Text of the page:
Wiggins says the perpetrator had been a military policeman stationed in Africa and China before he came to London and joined the Archer at the behest of the late Stuart Benstead, a club member and stalwart of the domestic cycling scene. The coach, now dead, abused Wiggins from the ages of 13 to 16. His revelation of it has encouraged others to come forward to admit the man targeted them, too. ‘I only found out when it [the article] came out,’ he says. ‘People contacted me and said it. I thought I was the only one.’
He also discovered that a subsequent victim lodged a complaint about the coach that went nowhere, following an alleged cover-up which Wiggins says is now the subject of an investigation. ‘I never knew about it, and I don’t know what safeguarding did at that time, when he was still alive,’ he says. ‘I seem to think it might have been swept under the carpet. This is what we’re going to find out. It’s with safeguarding at the moment and there’s a police thing going on.’ He cannot name the coach for legal reasons. If there is a safeguarding inquiry, sources said it is not being carried out by British Cycling.
To be told the coach was a serial abuser suggested Wiggins might have been spared his suffering had others spoken up. To his credit, the prospect stirs no resentment in him. ‘I just think what happened happened. They couldn’t have stopped it, it would have still happened. The responsibility was on me to say something. But imagine being one of those people…’ Their failing speaks to the theme of the campaign launched by the National Society for the Prevention of Cruelty to Children. Wiggins takes this opportunity to underline the charity’s message.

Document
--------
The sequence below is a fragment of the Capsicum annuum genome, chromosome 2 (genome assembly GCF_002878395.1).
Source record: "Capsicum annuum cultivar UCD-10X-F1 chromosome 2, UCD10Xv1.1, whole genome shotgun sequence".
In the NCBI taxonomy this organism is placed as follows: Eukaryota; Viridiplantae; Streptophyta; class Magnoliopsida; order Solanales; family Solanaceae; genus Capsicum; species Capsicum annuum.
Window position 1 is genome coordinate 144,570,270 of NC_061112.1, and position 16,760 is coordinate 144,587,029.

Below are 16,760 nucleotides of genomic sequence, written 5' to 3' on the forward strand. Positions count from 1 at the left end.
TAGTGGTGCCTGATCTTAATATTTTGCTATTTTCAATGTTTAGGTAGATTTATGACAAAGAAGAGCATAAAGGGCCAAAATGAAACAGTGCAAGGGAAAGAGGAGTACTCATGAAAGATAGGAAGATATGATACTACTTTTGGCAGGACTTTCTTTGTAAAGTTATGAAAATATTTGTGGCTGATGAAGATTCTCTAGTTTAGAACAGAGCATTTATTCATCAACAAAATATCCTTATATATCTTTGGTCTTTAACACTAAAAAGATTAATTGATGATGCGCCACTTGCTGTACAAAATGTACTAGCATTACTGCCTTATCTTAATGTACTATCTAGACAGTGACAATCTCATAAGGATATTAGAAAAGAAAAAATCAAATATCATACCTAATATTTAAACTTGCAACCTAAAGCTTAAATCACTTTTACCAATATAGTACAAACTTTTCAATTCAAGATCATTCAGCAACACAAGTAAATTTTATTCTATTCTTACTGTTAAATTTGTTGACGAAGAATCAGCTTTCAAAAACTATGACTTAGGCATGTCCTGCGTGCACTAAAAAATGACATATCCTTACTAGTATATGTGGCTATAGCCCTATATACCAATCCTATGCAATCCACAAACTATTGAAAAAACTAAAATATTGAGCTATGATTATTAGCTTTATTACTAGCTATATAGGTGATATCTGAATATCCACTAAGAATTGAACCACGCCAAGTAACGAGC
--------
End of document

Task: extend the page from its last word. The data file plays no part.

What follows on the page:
The Tour de France winner said cycling had offered him an escape following the abuse
‘Once you become a victim, the onus does not fall on you to be the one [to report abuse]… because you have to deal with a lot of repercussions and they’re long-lasting,’ he says. ‘It’s a collective responsibility. People have a responsibility to educate themselves [on how] to spot when something is abnormal. It’s about being brave enough to not worry about the repercussions if you’re wrong. Take that risk and just say something.’
Wiggins has said the abuse actually helped him succeed as a cyclist, with the escapism it offered driving him to train even harder than he might have done otherwise. ‘It aided my sporting career because it made me an introverted person,’ he says. ‘That’s good for cycling because you’ve got to live inside your head a lot.
‘It’s only when I look back now that I realise that all my teenage years contributed to me being quite an odd teenager — focused, driven and aspirational.
Wiggins’ son Ben is part of the British Cycling’s high-performance programme
‘Now whether I’d have been like that if I’d had the perfect upbringing, bearing in mind I was abandoned by my father as a baby… those things contribute to this sort of inner drive.’
Wiggins’s dad Gary, also a professional cyclist and member of the Archer, was violent towards Wiggins’s mother and then absent from his son’s upbringing. He was murdered in unexplained circumstances in Australia, the country of his birth, in 2008. ‘I wished he had been around. He was quite a violent man but weirdly, when you’re a kid, you want someone to stand up for you and I felt like I’d been bullied, that this had all happened because I didn’t have a dad in my life. People saw a vulnerability there.’